Flag flutters in the sky to remind us elders of our miserable failings, reminding us that the choice between right and wrong is easy if we want it to be.
By Nazarul Islam
Today’s young, have outnumbered the old in all countries of the Indian subcontinent. Are we not living through a time checkered by our deep divisions? Fact, fiction, half-truths! Nationalism pitted against patriotism (?) Whether we live in Bangladesh or Pakistan or India, we all go through intermittent waves of outrage, often conveniently selective, amidst a sustained campaign of othering those who yearn for sanity; those who want to believe and look for some sense, truth even, in the madness that surrounds us all.
But then, what is truth today? That what we see on television, read in newspapers and websites, or latch on to on twitter and WhatsApp forwards as mere reflections of what we want to believe? Or is there the other ‘truth’, the unsullied one, the old-fashioned one that we know deep down to be real, the kind we don’t need ancient scriptures and holy books to tell us about?
And just when we thought that the ‘truth’ had been buried for good, a teenager from Texas held up a beacon for us to see, as did a bunch of school kids in Calcutta, doing a deep dive into the introductory words of the Constitution to remind us what they stand for.
Jackson Reffitt assumed his father was planning something ‘unusually big’ that would lead-up to US President Joe Biden’s oath-taking. So, what did he do? He alerted the FBI even though he didn’t know what exactly his father, a gun-owning member of a far-Right militia, was going to do.
He found out, like the rest of his country and the world, via television images on January 6 when rioters stormed the Capitol in Washington. Two days later his father returned home and warned him: “If you turn me in, you’re a traitor. And you know what happens to traitors. Traitors get shot.”
We don’t know how Jackson might have reacted immediately after the threat. After all, it’s not normal for an 18-year-old to be faced with a death threat from his own father. Yet, Jackson’s later conversations reveal a self-assured young man, full of hope and faith in the inherent goodness within everyone. “I am afraid for him to know,” he said, unsure whether his father knew he’d turned him in. “Not for my life or anything, but for what he might think,” he clarified in the hope that his relationship with his father could be repaired. “It’ll get better over time. I know we will.”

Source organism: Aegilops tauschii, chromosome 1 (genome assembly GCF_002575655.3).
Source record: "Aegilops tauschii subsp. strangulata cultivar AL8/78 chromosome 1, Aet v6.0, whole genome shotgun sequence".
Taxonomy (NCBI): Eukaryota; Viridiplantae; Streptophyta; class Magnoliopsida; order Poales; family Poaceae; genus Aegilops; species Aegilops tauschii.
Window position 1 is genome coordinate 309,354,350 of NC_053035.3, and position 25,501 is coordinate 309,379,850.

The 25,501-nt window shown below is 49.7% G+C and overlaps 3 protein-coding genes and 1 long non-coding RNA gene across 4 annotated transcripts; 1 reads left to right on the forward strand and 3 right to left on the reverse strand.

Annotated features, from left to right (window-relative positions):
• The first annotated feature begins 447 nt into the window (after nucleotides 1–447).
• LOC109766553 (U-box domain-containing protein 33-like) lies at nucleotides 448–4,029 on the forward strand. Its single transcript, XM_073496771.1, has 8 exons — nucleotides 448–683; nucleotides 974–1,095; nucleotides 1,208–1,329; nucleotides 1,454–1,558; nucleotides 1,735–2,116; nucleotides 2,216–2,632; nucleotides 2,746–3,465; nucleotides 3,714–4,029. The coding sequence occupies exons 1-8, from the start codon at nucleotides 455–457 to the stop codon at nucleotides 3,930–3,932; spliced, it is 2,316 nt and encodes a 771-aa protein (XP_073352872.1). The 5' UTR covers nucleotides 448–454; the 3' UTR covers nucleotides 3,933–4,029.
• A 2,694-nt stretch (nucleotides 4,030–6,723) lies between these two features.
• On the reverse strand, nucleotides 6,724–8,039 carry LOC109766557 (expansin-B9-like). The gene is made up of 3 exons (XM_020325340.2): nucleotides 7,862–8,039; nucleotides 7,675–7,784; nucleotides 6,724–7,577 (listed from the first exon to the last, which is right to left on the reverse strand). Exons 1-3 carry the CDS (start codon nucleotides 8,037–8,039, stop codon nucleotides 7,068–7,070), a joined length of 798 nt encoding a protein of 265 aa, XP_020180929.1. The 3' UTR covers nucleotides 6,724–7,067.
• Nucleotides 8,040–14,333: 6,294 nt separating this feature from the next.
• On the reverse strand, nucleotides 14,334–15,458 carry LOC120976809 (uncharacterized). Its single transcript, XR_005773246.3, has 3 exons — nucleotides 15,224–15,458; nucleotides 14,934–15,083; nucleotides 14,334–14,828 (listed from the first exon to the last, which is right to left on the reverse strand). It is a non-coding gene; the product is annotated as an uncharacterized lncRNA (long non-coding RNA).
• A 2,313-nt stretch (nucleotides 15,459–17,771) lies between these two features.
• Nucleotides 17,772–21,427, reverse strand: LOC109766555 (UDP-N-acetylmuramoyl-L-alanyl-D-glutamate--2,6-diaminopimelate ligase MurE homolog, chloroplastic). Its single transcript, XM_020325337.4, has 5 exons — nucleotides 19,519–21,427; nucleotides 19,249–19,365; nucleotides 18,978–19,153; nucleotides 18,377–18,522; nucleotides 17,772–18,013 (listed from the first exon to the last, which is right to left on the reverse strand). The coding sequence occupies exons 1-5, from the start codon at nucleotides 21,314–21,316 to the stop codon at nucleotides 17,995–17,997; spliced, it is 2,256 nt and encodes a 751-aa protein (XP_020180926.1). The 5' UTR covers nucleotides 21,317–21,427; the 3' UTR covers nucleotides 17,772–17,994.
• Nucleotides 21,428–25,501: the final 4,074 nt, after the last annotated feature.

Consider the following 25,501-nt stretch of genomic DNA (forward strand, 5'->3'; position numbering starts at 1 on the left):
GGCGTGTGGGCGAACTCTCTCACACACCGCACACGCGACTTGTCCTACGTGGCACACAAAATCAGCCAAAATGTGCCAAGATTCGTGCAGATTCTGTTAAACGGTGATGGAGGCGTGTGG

For Reffitt Senior, who was subsequently arrested, the lesson has just begun. He’s lucky he has his son as teacher.
In Calcutta, a group of children not older than Jackson had their own lesson to impart in school.
After more than five decades, the people of India have renewed their focus on secularism, liberty and “we the people”, the three words with which the Preamble begins. India has to be a “secular society”, not just a secular state, said a 17-year-old during the online program. If the raison d’etre was to take the Preamble out of textbooks and have the children talk about it as a living document of ideas and ideals, the effort will be, well worth it.
For it was the elders’ back home, who were forced to take note when a class XI boy articulated them in succinct prose. The most important aspect of secularism, he noted, “Is mutual respect, acceptance and inclusion of every person in society despite religious beliefs”, his understanding coming from an earlier personal experience of having his tiffin thrown away because he had brought a chicken sandwich to a “vegetarian school.”
Amid the trying circumstances the citizens were faced with, long before the pandemic, schools across the country have not shied away from meaningful discourse on ideas that matter.
From a Third Theatre-style play on the abrogation of Article 370 in Kashmir to a pictorial depiction of human rights violations, these endeavors have done so much more than keep school children occupied during the lockdown.
It’s as though Reffitt in the US and the young adults of our own country (of origin) have together, unbeknownst to each other, spoken in unison. As the world lurches towards self-defeating extreme intolerance from one day to the next, these boys and girls have planted their own flag(s).
Our national flag symbolizes the soul of the nation, where we belong—that flutters in the sky to remind us elders of our miserable failings, reminding us that the choice between right and wrong is easy if we want it to be.
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